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Cheapo guitar sustainer/feedbacker

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Another audio effects project? really? But yeah, nothing else has appeared, after finishing the scalloped guitar, so it's time to open a new can of worms.

Bit of background about this one: As far as I know, there has been commercial sustainers in different forms available for a long time. Lots of diy-versions are on the net also.

So, what is sustainer, and what is it's purpose? It simply imitates really loud guitar amplifier, that produces acoustic feedback, making the guitar, and its strings to vibrate more wildly.

I guess, that most of us don't have a luxury of cranking the amp to ear-bleeding levels. That's when the sustainer enters the room. No loud amplifiers are required.

In general, there are two types of sustainers: most widely used ones, that look like a guitar pickup, and fit in the same cavity. They use electromagnetic means to excite the strings. Major trademark is, I guess, 'Sustainiac'.

Other one uses electro-acoustic way to achieve the results. A transducer is fastened to the guitar's headstock, making the guitar's neck vibrate, which then excites the strings. Trademark for that is 'Sustain-Man'.

Obviously, on both systems, there is a guitar pickup, that feeds the exciter circuit.

To get the project started, I'll focus on the latter, electro-acoustic one, as it's way more simpler to approach, since it doesn't require winding of exciter coil.

When I was adjusting the hexaphonic pickups in one of the previous project, I used a small speaker(8 ohms, 0.25watts) to make the strings vibrate, one by one.

That same speaker at this moment, on the right side:


Although not necessary, I reduced it's outer diameter a bit. Also the printed parts might not be necessary at all. Then I glued M8 nut to the center with hot glue. Next I added a neodymium magnet to it, so that it sticks nicely to one of the tuning machines:


Amplifier used is a Velleman's 2.5 watt one, that I had laying around:


For this purpose, 2.5 watts is way too much, and I ended using that amp at 3 volts, instead of 9-15 volts. Otherwise nasty rattlings appear, when it clips/establishes feedback loop.
Also I have no desire to fry that speaker.

In the end, I have tested that 'exciter' on the guitar, and yes, it seems to have something in it. Actually at the lower voltage supply level, the feedback is more pleasant.

Next thing to do, is to make some audio samples, then probably breadboard a 386-based amplifier for further testing. But we'll see.

Love your projects!  :coffee:

First test audio sample:

I used an old Zoom multieffect pedal to add a bit of reverb and also a hint of compression.

Connections at the moment: guitar--> sustainer amp, and Zoom. So far the guitar signal is split between them, using a 1-in, 2-out stereo plug adapter.
Guitar pickups used are passive ones, and it would be a better idea to use an op-amp based, buffered splitter instead.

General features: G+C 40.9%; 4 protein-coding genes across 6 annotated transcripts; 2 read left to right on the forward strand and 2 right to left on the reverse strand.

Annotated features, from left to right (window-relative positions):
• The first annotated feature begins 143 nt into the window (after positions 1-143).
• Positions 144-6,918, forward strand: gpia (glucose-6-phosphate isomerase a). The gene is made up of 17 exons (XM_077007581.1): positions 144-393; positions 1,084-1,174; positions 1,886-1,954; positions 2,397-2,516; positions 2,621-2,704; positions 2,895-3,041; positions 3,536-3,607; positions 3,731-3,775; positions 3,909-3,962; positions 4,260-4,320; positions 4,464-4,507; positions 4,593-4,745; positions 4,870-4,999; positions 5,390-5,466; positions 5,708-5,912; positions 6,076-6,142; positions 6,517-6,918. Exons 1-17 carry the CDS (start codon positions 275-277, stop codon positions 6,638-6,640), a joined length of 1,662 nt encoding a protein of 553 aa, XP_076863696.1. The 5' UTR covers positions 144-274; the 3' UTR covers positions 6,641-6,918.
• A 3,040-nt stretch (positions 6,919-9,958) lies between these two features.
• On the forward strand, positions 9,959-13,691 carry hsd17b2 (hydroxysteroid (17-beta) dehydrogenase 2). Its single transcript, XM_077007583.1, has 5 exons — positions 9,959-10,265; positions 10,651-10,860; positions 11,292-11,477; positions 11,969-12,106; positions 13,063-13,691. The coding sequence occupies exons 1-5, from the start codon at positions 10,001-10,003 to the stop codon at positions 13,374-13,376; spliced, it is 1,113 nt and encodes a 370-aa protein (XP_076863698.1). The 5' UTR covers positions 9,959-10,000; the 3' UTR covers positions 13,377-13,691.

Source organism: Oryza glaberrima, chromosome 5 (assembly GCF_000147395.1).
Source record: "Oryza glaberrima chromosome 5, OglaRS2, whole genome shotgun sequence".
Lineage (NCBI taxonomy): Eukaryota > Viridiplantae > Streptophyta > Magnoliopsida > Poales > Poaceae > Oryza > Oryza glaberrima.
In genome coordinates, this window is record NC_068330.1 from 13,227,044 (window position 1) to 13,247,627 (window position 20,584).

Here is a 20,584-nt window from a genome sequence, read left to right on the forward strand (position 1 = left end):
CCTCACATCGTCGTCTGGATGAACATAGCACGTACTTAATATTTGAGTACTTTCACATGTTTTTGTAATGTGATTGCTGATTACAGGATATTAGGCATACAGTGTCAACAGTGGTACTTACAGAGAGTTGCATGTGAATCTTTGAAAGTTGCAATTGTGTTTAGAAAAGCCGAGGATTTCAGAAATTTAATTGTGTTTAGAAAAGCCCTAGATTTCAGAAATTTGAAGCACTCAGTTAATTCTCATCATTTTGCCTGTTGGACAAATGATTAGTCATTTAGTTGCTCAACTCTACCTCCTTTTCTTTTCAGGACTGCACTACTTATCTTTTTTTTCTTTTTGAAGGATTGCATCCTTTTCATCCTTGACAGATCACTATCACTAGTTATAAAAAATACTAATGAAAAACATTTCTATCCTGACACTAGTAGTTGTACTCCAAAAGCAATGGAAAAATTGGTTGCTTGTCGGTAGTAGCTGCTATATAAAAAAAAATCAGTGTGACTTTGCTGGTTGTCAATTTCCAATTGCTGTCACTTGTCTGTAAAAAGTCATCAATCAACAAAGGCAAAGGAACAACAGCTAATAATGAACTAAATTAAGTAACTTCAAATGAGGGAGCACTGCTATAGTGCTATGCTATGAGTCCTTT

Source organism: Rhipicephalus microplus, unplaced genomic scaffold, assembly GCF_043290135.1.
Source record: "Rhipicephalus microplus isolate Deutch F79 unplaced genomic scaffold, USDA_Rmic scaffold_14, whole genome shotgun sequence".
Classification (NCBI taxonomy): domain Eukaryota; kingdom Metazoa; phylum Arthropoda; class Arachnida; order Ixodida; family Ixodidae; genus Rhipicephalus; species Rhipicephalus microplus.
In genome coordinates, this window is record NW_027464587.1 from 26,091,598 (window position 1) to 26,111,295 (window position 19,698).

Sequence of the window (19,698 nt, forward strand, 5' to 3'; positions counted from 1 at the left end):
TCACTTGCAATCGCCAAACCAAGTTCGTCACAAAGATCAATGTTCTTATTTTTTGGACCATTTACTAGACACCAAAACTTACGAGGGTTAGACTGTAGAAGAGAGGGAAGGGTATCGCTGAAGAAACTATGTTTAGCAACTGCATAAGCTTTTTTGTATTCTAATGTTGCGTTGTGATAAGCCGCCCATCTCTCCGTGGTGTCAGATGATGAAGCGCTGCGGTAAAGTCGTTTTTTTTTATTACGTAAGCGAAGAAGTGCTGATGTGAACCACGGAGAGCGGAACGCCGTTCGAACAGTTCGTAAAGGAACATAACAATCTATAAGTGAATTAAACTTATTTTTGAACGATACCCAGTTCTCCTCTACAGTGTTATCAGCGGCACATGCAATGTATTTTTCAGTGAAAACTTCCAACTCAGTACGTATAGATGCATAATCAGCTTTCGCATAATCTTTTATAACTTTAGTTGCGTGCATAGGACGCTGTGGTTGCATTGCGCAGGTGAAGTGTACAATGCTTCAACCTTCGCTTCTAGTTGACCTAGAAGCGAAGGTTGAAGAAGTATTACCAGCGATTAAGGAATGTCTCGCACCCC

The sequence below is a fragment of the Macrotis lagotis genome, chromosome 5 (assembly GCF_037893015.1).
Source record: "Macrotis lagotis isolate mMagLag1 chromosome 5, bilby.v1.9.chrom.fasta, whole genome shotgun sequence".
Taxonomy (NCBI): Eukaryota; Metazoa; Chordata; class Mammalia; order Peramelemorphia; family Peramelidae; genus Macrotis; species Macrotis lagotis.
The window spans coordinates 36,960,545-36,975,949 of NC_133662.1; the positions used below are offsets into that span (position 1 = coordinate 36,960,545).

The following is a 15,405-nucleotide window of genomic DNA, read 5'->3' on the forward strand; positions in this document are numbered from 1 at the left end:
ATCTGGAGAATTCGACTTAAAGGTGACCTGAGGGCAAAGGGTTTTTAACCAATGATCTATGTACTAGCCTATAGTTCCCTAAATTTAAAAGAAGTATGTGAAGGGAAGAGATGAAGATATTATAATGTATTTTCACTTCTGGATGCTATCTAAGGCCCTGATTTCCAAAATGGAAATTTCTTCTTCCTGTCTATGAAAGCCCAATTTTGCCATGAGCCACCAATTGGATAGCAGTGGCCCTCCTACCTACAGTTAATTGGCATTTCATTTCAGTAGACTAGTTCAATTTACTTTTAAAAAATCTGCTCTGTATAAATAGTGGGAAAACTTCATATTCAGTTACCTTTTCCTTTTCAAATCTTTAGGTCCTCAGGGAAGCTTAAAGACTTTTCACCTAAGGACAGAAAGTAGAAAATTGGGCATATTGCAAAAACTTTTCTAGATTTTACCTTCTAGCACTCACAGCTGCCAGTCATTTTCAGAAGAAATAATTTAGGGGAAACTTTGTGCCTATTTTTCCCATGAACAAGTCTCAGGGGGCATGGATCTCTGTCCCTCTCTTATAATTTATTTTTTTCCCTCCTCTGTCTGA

One thing that I've noticed so far, is that the feedback loops are kind of 'fixed', and therefore are bit too predictable for my liking. But then again, the source of vibration is in fixed position in the guitar's headstock.

Commercial units apparently have settings/switches for the fundamental, and harmonic frequencies of the sustainer. As far as I can guess, there is probably some sort of phase differences involved between the guitar pickups and the exciter coil, which then allows the player to choose, which one is desirable.

After all, I wonder, why those commercial ones don't have an effect loop options in them. At least, if there were such, they aren't much advertised, or perhaps I'm totally missing something.

What I mean by that, is simply adding some kind of subtle, pulsating/modulating element to the signal path, to possibly make it more lively.
I have some possible ideas, how to achieve thing like that, so testings ahead.   


Audio projects are very interesting. I have a few I will be attempting shortly...

Keep it up. Love the inspiration.


So I've done some testings, using the zoom's effects between guitar and the sustainer. It (zoom)has several modulating effects, and for some reason, only the phase shifter appears to give a sort of effect, that I'm after. That phase shifter is quite lacking, but still.
Makes me wonder, does it really modulate/shift the phase of the signal, or is it just imitating. Shouldn't be too difficult to check that out with function generator and scope.

I tried to record the audio results, but guitar's signal was very weak, due to the lack of the buffer for the pickups.
As always, I have a habit of tinkering with everything else first, and only then consider building something, that is an essential basic block, when starting project like this   

Anyways, if there is something about involving the phase shifter with the sustainer, I have an analog one, that I built as a past project. It needs an enclosure, and some wiring, to get it in more usable form, though.


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